While you may be very good when it comes to communicating certain things in a relationship, other topics may pose a bit of a challenge.
These are the topics that people tend to ignore, hoping that the problem would eventually disappear on its own.
That’s not how communication works.
In fact, not speaking of something that’s bothering you will only lead to more severe issues down the line.
Some of the topics that people find difficult to discuss with a partner include:
- Sex, sexual preferences, fantasies, etc.
- Future plans (having kids, building a career)
- Financial issues
- Issues revolving around in-laws and other family members
- Past relationships, baggage, unrealistic expectations
- Spirituality and religion
At the same time, these are such important issues! If you can’t be on the same page with your partner above all of the above, chances are that the relationship isn’t going to survive.
So, approach difficult topics just like you’d rip a band-aid. Make it quick – blurt out the question and leave it to your partner to move forward with the conversation. Once you have it out in the open, you’ll probably find out your worries were unjustified.
You can also turn the experience into a game or a communication exercise. Put together a list of flirty questions to ask your partner in an attempt to find out more about their sexual and intimacy preferences. If you’re playful about it, both of you will potentially find it easier to open up.
Talk Before a Conflict Occurs
The last thing you should focus on is something called a regular relationship check-in.
Obviously, that’s a made-up thing but it gives you some idea about the importance of talking to your partner before things turn into an argument.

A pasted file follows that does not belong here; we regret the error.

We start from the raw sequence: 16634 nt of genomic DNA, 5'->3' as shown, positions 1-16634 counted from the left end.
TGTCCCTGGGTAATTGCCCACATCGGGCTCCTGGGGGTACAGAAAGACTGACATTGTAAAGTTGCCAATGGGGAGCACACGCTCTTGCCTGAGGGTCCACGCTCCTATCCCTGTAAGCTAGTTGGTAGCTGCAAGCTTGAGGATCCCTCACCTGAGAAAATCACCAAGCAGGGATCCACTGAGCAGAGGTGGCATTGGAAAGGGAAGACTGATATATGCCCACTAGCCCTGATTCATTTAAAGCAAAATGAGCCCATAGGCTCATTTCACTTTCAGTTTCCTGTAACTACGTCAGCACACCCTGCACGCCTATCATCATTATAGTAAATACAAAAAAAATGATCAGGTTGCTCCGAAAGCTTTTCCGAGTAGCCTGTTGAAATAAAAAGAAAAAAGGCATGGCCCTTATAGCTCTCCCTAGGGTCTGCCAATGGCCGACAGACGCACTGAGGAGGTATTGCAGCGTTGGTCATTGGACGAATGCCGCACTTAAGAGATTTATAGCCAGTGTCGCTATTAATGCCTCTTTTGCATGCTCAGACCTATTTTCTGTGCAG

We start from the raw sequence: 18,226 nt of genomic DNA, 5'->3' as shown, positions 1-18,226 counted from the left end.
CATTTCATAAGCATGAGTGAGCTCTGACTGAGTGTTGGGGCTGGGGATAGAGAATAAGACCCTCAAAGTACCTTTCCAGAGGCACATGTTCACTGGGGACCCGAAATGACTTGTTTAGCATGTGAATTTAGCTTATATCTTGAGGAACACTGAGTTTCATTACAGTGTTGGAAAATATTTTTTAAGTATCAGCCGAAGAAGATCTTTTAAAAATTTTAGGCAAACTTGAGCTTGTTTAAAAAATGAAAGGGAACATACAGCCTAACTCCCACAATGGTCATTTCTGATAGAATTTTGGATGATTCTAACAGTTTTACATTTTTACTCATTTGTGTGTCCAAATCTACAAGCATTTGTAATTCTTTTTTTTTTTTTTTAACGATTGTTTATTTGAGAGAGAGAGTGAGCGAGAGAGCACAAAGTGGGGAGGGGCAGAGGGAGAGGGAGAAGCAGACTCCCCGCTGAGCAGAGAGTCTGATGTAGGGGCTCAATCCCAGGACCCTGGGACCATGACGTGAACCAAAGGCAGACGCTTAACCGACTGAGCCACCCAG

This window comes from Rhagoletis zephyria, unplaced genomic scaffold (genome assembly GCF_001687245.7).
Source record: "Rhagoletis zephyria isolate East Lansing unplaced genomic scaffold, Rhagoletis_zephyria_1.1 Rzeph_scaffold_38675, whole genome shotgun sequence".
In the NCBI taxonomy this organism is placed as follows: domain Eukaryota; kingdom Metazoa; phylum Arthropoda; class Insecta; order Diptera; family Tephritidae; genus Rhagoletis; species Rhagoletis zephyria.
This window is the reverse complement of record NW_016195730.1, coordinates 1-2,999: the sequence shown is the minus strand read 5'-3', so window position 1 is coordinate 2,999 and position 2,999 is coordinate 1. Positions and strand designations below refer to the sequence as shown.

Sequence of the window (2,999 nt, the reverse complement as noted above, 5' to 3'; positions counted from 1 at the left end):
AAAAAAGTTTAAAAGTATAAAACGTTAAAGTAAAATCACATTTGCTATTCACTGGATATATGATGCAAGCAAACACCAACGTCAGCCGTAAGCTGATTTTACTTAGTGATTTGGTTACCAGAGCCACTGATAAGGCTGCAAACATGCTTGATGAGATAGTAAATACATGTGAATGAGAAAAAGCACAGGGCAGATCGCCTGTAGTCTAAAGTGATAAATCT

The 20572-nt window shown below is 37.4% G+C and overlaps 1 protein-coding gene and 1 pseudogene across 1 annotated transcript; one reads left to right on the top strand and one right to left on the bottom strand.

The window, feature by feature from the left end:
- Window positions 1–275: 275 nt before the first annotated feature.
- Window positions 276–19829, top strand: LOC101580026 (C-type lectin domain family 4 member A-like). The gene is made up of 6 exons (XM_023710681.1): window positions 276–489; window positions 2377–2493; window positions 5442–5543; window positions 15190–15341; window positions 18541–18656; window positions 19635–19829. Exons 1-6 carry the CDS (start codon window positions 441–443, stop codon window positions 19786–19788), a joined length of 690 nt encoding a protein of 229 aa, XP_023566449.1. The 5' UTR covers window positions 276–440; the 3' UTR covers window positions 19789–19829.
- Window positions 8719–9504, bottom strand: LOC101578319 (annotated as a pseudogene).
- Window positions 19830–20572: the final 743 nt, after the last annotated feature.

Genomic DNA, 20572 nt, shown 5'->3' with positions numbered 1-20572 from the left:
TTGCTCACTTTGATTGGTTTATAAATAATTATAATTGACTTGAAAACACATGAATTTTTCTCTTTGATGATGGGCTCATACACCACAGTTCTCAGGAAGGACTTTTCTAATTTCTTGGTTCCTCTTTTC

Massive arguments tend to have serious build-up periods, especially if both of you are patient individuals. All of that build-up will lead to an explosion sooner or later. That explosion will be linked to emotions running high, which means that a productive conversation would be impossible at the time being.
A much better approach would be to talk about small annoyances and issues before they turn into a big thing. Once again – problems don’t just disappear as you ignore them. On the contrary – the small thing that’s currently bothering you could potentially become something massive that’s driving you crazy.
Initiating such change doesn’t have to be difficult. In fact, it shouldn’t be if both of you want the relationship to work.
The first thing to do is sit down and have an honest conversation with your partner. Discuss your communication needs, boundaries, preferences and shortcomings. Such talk can be incredibly liberating and it will establish solid foundations for effective communication and a ton of relationship happiness in the future.
Further Reading from Skills You Need
Personal and romantic relationships can be difficult to navigate.
Even those who are highly skilled at personal interactions at work can struggle to translate these skills to their home environment. This book is designed to help you do just that: to take your existing interpersonal skills, understand them better, and use them effectively in your personal relationships.
About the Author
Lara Davis is a Ph.D. in Psychology, couples therapy counselor, and relationship expert at DoULike. She loves helping people, traveling, going on long walks, and devouring delicious foods.